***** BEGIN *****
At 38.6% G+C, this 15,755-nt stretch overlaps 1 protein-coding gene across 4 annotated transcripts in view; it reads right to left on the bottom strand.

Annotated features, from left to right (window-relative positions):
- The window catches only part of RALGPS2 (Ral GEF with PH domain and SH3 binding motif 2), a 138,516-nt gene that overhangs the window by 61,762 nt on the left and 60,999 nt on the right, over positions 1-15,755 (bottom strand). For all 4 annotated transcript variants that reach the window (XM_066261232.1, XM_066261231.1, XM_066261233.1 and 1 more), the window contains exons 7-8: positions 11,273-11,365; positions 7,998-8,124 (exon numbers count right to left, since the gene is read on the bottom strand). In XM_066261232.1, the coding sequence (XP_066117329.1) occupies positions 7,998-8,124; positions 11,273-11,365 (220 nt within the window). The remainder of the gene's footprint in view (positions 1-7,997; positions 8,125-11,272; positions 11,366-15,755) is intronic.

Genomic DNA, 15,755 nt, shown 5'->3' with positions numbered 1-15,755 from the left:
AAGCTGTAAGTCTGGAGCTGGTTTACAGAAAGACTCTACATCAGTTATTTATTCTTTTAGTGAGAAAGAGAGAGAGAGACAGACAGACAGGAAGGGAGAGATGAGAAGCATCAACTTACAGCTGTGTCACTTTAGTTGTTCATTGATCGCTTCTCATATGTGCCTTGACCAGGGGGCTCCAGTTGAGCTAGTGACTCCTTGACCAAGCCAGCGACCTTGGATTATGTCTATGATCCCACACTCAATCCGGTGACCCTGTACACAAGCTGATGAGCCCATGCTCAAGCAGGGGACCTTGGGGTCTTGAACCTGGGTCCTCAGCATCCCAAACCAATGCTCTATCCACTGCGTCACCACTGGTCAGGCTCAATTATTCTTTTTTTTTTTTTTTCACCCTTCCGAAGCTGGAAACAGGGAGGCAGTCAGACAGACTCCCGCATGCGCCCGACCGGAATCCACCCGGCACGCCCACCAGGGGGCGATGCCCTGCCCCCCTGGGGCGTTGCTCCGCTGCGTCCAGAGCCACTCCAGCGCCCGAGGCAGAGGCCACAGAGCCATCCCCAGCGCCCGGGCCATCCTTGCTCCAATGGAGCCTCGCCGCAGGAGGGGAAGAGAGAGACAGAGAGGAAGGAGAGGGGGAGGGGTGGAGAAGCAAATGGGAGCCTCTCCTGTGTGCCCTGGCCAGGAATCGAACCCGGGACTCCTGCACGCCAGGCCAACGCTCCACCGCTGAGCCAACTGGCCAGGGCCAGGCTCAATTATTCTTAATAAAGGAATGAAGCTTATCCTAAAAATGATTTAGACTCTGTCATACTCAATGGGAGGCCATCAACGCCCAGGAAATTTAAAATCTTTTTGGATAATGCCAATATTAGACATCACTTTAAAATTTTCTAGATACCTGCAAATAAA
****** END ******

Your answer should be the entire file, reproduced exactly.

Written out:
At 38.6% G+C, this 15,755-nt stretch overlaps 1 protein-coding gene across 4 annotated transcripts in view; it reads right to left on the bottom strand.

Annotated features, from left to right (window-relative positions):
- The window catches only part of RALGPS2 (Ral GEF with PH domain and SH3 binding motif 2), a 138,516-nt gene that overhangs the window by 61,762 nt on the left and 60,999 nt on the right, over positions 1-15,755 (bottom strand). For all 4 annotated transcript variants that reach the window (XM_066261232.1, XM_066261231.1, XM_066261233.1 and 1 more), the window contains exons 7-8: positions 11,273-11,365; positions 7,998-8,124 (exon numbers count right to left, since the gene is read on the bottom strand). In XM_066261232.1, the coding sequence (XP_066117329.1) occupies positions 7,998-8,124; positions 11,273-11,365 (220 nt within the window). The remainder of the gene's footprint in view (positions 1-7,997; positions 8,125-11,272; positions 11,366-15,755) is intronic.

Genomic DNA, 15,755 nt, shown 5'->3' with positions numbered 1-15,755 from the left:
AAGCTGTAAGTCTGGAGCTGGTTTACAGAAAGACTCTACATCAGTTATTTATTCTTTTAGTGAGAAAGAGAGAGAGAGACAGACAGACAGGAAGGGAGAGATGAGAAGCATCAACTTACAGCTGTGTCACTTTAGTTGTTCATTGATCGCTTCTCATATGTGCCTTGACCAGGGGGCTCCAGTTGAGCTAGTGACTCCTTGACCAAGCCAGCGACCTTGGATTATGTCTATGATCCCACACTCAATCCGGTGACCCTGTACACAAGCTGATGAGCCCATGCTCAAGCAGGGGACCTTGGGGTCTTGAACCTGGGTCCTCAGCATCCCAAACCAATGCTCTATCCACTGCGTCACCACTGGTCAGGCTCAATTATTCTTTTTTTTTTTTTTTCACCCTTCCGAAGCTGGAAACAGGGAGGCAGTCAGACAGACTCCCGCATGCGCCCGACCGGAATCCACCCGGCACGCCCACCAGGGGGCGATGCCCTGCCCCCCTGGGGCGTTGCTCCGCTGCGTCCAGAGCCACTCCAGCGCCCGAGGCAGAGGCCACAGAGCCATCCCCAGCGCCCGGGCCATCCTTGCTCCAATGGAGCCTCGCCGCAGGAGGGGAAGAGAGAGACAGAGAGGAAGGAGAGGGGGAGGGGTGGAGAAGCAAATGGGAGCCTCTCCTGTGTGCCCTGGCCAGGAATCGAACCCGGGACTCCTGCACGCCAGGCCAACGCTCCACCGCTGAGCCAACTGGCCAGGGCCAGGCTCAATTATTCTTAATAAAGGAATGAAGCTTATCCTAAAAATGATTTAGACTCTGTCATACTCAATGGGAGGCCATCAACGCCCAGGAAATTTAAAATCTTTTTGGATAATGCCAATATTAGACATCACTTTAAAATTTTCTAGATACCTGCAAATAAA